Judo is a weight-class sport, meaning that there are weight-defined classes in competitions. Regular body weight restrictions and/or nutritional imbalances can alter growth and maturation states in adolescents. The aim of the present study was to estimate to what extent female judo athletes (age 16.1 ± 0.3 years) modified food and drink intakes 3 weeks and 1 week before competition. Our findings indicate that unbalanced dietary intakes and “weight cutting” might occur in female adolescent competitors. We conclude that dietary recommendations are compulsory in order to educate coaches and young judokas about adequate nutrition and safe weight control behaviors, as well as the dangers of rapid weight loss and dehydration during adolescence.

Restricted access

Jodi L. Southerland, Shimin Zheng, Mark Dula, Yan Cao and Deborah Leachman Slawson

Background:

The psychosocial benefits of participating in physical activity (PA) are well known; less is known about the relationship between suicidal behaviors and PA among adolescents, especially among middle school-aged youth. This study seeks to fill that gap by assessing the cross-sectional relationship between these variables.

Methods:

A secondary analysis of the 2010 Tennessee Middle School Youth Risk Behavior Survey data was conducted among 65,182 middle school students. Items examined were PA, sports team engagement, physical education (PE) class, screen time, suicidal behaviors, drug/substance use, extreme weight control behaviors, weight status and weight misperceptions, and selected personal characteristics. Multiple logistic regression analysis was used to estimate the association between PA, sports team engagement, and PE class attendance on suicidal behaviors.

Results:

Sports team engagement was significantly associated with suicidal thoughts, plans, and attempts even after controlling for other important variables. There was no relationship, however, between total PA or PE class attendance in univariate or multivariate models, respectively.

Conclusions:

Findings suggest that sports team engagement is associated with reduced risk for suicidal thoughts, plans, and attempts, whereas, no relationships were found for PA or PE class attendance. Asking adolescents questions about sports team engagement may help clinicians screen for risk of suicidal behaviors.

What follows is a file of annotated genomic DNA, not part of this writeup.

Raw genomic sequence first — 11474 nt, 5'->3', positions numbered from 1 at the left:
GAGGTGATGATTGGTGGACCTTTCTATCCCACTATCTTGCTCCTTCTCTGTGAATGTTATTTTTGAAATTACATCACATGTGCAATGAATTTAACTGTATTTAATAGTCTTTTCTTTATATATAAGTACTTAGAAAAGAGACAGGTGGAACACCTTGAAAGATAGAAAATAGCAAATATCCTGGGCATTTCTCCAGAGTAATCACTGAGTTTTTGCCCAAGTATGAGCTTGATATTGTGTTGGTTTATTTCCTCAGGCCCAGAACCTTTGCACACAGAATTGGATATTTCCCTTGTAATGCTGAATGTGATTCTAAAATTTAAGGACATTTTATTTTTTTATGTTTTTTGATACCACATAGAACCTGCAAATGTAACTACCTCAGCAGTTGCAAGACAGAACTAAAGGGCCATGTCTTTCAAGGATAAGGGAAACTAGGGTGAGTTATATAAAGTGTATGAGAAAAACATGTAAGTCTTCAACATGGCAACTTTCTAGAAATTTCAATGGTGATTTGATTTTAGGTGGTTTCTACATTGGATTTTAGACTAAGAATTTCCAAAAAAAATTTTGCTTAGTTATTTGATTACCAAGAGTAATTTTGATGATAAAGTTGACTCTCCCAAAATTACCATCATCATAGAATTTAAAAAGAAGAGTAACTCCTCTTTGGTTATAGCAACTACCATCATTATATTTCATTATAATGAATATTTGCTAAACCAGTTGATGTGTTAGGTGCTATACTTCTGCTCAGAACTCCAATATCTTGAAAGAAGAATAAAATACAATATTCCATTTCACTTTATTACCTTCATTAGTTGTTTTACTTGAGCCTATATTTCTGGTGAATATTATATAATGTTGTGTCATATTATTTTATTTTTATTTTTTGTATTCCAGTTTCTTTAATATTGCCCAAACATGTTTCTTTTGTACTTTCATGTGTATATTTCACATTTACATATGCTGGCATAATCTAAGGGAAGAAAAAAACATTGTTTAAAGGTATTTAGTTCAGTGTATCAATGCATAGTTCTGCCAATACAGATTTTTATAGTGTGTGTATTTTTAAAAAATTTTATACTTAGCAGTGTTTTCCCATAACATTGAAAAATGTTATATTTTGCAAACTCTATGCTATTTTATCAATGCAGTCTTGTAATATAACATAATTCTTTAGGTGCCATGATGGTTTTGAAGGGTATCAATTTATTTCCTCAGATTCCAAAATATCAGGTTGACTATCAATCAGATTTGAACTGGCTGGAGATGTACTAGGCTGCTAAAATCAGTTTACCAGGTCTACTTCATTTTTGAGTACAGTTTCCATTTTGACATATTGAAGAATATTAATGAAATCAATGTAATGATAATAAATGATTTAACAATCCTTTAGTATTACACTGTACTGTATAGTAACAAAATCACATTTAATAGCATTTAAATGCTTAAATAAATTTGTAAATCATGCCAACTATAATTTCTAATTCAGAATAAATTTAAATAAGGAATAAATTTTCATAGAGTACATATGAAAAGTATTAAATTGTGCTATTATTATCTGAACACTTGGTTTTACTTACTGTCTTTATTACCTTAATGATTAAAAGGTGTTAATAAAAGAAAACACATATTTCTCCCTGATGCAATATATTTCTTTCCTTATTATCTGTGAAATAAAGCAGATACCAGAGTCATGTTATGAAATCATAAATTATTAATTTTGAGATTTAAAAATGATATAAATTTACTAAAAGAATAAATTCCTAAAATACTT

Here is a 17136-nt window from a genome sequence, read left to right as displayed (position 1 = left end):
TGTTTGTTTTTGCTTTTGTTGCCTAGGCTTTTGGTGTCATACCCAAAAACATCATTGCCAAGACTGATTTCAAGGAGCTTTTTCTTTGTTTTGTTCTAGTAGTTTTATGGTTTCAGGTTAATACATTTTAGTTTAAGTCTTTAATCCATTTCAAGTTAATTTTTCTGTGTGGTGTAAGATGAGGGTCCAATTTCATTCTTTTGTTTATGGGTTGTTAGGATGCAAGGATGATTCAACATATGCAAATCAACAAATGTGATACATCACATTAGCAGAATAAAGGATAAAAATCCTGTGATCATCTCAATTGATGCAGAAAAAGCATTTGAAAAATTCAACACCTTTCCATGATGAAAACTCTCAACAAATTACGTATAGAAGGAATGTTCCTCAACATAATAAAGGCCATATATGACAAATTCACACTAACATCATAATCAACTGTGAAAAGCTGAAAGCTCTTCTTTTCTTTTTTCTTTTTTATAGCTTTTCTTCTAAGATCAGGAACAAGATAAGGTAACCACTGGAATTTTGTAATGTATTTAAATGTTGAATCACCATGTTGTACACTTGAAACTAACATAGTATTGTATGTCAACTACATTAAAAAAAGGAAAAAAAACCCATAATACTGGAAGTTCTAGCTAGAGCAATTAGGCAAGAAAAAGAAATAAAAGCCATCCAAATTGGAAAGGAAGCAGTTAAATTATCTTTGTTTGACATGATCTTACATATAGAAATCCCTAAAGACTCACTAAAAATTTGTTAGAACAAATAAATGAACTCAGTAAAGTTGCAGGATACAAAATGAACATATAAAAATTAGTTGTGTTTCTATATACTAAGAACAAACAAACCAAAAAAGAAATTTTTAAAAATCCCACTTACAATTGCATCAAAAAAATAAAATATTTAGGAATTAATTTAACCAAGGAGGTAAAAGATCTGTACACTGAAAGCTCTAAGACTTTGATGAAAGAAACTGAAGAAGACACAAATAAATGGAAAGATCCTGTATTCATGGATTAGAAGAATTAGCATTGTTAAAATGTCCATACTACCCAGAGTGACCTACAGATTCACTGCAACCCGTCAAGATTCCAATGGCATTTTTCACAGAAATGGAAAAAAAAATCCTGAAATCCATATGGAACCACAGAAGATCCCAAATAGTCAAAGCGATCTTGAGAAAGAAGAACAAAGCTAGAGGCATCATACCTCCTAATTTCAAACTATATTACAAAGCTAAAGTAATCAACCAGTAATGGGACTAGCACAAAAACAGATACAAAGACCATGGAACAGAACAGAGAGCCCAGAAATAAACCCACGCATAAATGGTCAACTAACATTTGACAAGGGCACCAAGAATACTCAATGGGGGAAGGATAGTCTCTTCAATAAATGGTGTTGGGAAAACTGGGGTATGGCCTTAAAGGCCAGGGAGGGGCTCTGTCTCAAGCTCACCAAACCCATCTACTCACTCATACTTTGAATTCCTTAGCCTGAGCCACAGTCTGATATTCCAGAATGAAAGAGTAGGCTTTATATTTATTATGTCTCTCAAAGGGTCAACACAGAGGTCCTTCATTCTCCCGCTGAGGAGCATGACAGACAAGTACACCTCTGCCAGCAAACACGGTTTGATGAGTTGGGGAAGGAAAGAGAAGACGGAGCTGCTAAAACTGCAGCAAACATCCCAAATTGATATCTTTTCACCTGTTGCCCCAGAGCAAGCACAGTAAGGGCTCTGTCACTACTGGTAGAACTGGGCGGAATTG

Restricted access

Hyo Jung Yoon, Sang Ah Lee, Young Jun Ju, Jin Young Nam and Eun-Cheol Park

), weight control behavior (yes and no), perceived health status (good, normal, and bad), experience of depression during the past 2 weeks (yes and no), and region (metropolitan and nonmetropolitan). Evidence suggests that the prevalence of body image distortion is prevalent in South Korean students, which

Restricted access

Shelby J. Martin and Timothy Anderson

has been reported as high as 32% ( Sundgot‐Borgen & Torstveit, 2010 ), and up to 80% of athletes report engagement in at least one maladaptive weight/shape-control behavior ( Sundgot-Borgen, 1993 ). Across studies, disordered eating and weight-control behaviors have been found at significantly higher

Full access

Jenny H. Conviser, Amanda Schlitzer Tierney and Riley Nickols

, J.M. , & Petrie , T.A. ( 2013 ). Prevalence of disordered eating and pathogenic weight control behaviors among male collegiate athletes . Eating Disorders, 21 , 328 – 341 . 23767673 doi:10.1080/10640266.2013.797822 10.1080/10640266.2013.797822 Coker-Cranney , A. , & Reel , J.J. ( 2015

Restricted access

Shannon S. C. Herrick and Lindsay R. Duncan

methods (eg, compulsive exercise). 20 , 26 , 30 , 43 , 44 Body dissatisfaction caused by the inability to conform to hegemonic ideals of thinness appears to be a motivating factor for these weight-control behaviors. 43 Muscularity A drive for muscularity among SMM was reported in 5 articles (26%). 20

Restricted access

Dana K. Voelker and Justine J. Reel

gymnastics and figure skating through an exposé of athletes pressured to do whatever was necessary to succeed on a world stage, such as training and competing through significant injuries and engaging in unhealthy, and sometimes fatal, weight control behaviors. Through these stories, Ryan acknowledged she